Mild anemia often causes fatigue, weakness, and paleness. In addition to these symptoms, more severe anemia may cause faintness, dizziness, increased thirst, sweating, a weak and rapid pulse, and rapid breathing. Severe anemia may cause painful lower leg cramps during exercise, shortness of breath, and chest pain, especially if people already have impaired blood circulation in the legs or certain types of lung or heart disease.

Some symptoms may also give clues to the cause of the anemia. For example, black tarry stools, blood in the urine or stool, or coughing up blood suggests that anemia is caused by bleeding. Dark urine or jaundice (a yellowish tinge to the skin or the whites of the eyes) suggests that red blood cell destruction may be the cause of anemia. A burning or prickling feeling in the hands or feet may indicate vitamin B12 deficiency.

Anemia in older adults

Many disorders that cause anemia, such as cancer, including blood cancers such as myelodysplastic syndrome and multiple myeloma, tend to be more common among older adults. Thus, many older adults develop anemia. Anemia of chronic disease (caused by chronic inflammation, infection, or cancer) and iron deficiency anemia caused by abnormal bleeding are the most common causes of anemia among older adults. Anemia is not a normal consequence of aging, and a cause should always be sought when anemia is identified.

Symptoms of anemia are basically the same regardless of age. Even when anemia is mild, older adults are more likely to become confused, depressed, agitated, or listless than younger people. They may also become unsteady and have difficulty walking. These problems can interfere with being able to live independently. However, some older adults with mild anemia have no symptoms at all, particularly when anemia develops gradually, as it often does.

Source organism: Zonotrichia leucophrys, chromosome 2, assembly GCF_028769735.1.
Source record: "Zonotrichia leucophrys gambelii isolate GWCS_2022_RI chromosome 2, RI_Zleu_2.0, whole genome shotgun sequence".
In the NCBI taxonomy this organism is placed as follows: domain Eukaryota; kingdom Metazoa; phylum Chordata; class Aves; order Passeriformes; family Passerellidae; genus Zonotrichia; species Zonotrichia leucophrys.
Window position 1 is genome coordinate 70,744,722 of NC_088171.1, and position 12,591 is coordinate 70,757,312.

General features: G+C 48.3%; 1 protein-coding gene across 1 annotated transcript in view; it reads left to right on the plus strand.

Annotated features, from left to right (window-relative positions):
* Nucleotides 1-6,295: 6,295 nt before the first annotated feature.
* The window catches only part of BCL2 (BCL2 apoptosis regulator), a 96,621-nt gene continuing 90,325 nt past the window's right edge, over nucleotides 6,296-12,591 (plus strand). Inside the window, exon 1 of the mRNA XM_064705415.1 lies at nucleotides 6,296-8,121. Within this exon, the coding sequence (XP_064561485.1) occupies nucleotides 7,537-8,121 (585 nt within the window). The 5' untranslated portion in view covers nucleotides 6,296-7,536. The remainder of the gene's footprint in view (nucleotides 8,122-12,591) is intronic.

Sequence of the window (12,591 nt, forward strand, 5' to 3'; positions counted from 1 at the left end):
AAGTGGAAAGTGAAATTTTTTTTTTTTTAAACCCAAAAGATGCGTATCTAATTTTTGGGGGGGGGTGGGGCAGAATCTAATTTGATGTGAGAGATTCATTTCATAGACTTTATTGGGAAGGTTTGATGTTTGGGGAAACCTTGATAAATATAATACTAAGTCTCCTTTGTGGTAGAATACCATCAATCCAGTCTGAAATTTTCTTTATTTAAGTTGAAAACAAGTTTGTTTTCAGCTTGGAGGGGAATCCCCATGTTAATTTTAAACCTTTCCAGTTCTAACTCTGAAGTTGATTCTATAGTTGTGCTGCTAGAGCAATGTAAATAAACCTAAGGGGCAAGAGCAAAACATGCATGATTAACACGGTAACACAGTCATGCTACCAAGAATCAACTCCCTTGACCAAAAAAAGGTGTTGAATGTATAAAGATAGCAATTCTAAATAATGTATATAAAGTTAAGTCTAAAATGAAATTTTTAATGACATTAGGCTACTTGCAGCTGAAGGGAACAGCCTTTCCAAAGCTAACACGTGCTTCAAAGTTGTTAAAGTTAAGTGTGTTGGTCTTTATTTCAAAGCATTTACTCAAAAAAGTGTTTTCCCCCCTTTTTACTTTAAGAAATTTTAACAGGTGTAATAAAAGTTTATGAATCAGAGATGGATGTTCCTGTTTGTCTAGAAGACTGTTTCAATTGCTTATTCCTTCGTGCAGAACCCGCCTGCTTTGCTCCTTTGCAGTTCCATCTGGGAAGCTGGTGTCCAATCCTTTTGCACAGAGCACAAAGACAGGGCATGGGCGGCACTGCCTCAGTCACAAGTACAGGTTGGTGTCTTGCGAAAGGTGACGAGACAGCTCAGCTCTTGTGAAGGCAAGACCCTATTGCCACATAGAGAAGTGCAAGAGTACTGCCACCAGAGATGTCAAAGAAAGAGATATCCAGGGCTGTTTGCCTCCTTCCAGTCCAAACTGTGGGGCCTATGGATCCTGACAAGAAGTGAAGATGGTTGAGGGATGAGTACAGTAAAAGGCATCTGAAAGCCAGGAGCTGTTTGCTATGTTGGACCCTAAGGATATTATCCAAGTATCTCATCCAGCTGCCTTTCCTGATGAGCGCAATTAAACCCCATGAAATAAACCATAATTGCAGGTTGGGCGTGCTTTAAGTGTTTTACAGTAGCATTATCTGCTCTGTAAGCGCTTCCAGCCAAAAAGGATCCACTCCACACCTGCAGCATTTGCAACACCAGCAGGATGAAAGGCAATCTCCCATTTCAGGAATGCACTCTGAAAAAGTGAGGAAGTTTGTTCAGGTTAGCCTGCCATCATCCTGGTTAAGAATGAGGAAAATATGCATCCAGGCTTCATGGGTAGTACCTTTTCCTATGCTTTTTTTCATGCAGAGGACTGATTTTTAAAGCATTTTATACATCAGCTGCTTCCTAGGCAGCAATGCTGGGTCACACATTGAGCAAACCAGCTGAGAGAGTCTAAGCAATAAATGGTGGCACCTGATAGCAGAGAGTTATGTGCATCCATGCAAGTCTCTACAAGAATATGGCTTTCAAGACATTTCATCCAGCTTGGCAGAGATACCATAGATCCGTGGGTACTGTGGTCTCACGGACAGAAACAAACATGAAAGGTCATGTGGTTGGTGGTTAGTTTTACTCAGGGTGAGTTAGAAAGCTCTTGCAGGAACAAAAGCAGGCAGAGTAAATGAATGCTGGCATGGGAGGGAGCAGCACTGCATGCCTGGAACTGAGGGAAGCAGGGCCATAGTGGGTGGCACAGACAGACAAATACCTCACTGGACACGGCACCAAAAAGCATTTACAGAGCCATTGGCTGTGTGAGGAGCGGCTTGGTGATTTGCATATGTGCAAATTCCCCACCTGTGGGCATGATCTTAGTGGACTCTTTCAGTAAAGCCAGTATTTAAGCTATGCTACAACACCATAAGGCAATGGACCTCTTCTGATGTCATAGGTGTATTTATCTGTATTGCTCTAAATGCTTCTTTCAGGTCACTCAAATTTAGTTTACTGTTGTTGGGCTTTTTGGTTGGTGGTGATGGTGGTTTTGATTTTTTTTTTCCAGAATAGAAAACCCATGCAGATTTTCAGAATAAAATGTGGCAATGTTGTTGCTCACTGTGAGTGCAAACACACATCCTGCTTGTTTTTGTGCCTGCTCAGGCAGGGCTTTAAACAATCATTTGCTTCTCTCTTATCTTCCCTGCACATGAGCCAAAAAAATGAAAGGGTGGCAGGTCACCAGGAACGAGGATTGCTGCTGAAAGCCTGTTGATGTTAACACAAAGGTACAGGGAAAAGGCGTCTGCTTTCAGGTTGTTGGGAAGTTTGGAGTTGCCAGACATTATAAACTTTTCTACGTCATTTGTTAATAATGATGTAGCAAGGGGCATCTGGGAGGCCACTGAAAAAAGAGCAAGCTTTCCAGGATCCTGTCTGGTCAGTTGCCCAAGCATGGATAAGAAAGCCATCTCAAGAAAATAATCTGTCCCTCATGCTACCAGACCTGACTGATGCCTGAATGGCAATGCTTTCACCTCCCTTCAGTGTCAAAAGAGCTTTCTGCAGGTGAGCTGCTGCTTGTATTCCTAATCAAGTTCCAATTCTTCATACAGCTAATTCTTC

In older adults, anemia caused by vitamin B12 deficiency may be mistaken for dementia because this type of anemia may affect mental function.

Having anemia may shorten the life expectancy of older adults. Thus, identifying the cause and correcting it are particularly important.

Diagnosis of Anemia

  • Blood tests

Sometimes anemia is detected before people notice symptoms when routine blood tests are done.

Low levels of hemoglobin or a low hematocrit (the percentage of red blood cells in the total blood volume) found in a blood sample confirm the anemia. Other tests, such as examining a blood sample under a microscope and, less often, examining a sample taken from the bone marrow, help determine the cause of the anemia.

Treatment of Anemia

  • Treatment for the cause of anemia

  • Blood transfusion if needed

Treatment of anemia depends on identifying the cause.

For people with excessive bleeding, stopping the bleeding is most urgent. For example, if a wound has significant bleeding, pressure can stop the bleeding, but surgery may be needed. Bleeding in the gastrointestinal tract, such as from an ulcer, can often be stopped by endoscopy or other measures. Chronic uterine bleeding may require, for example, oral contraceptives or removal of uterine fibroids.

Inadequate production of blood cells is often caused by an inadequate amount of a vitamin or nutrient required to make blood, such as iron or B12.

People whose red blood cells are destroyed prematurely (hemolysis) may require treatment with medications that suppress the immune system.

Ultimately, if the anemia is severe or causes symptoms, blood transfusions may be needed and can be life-saving.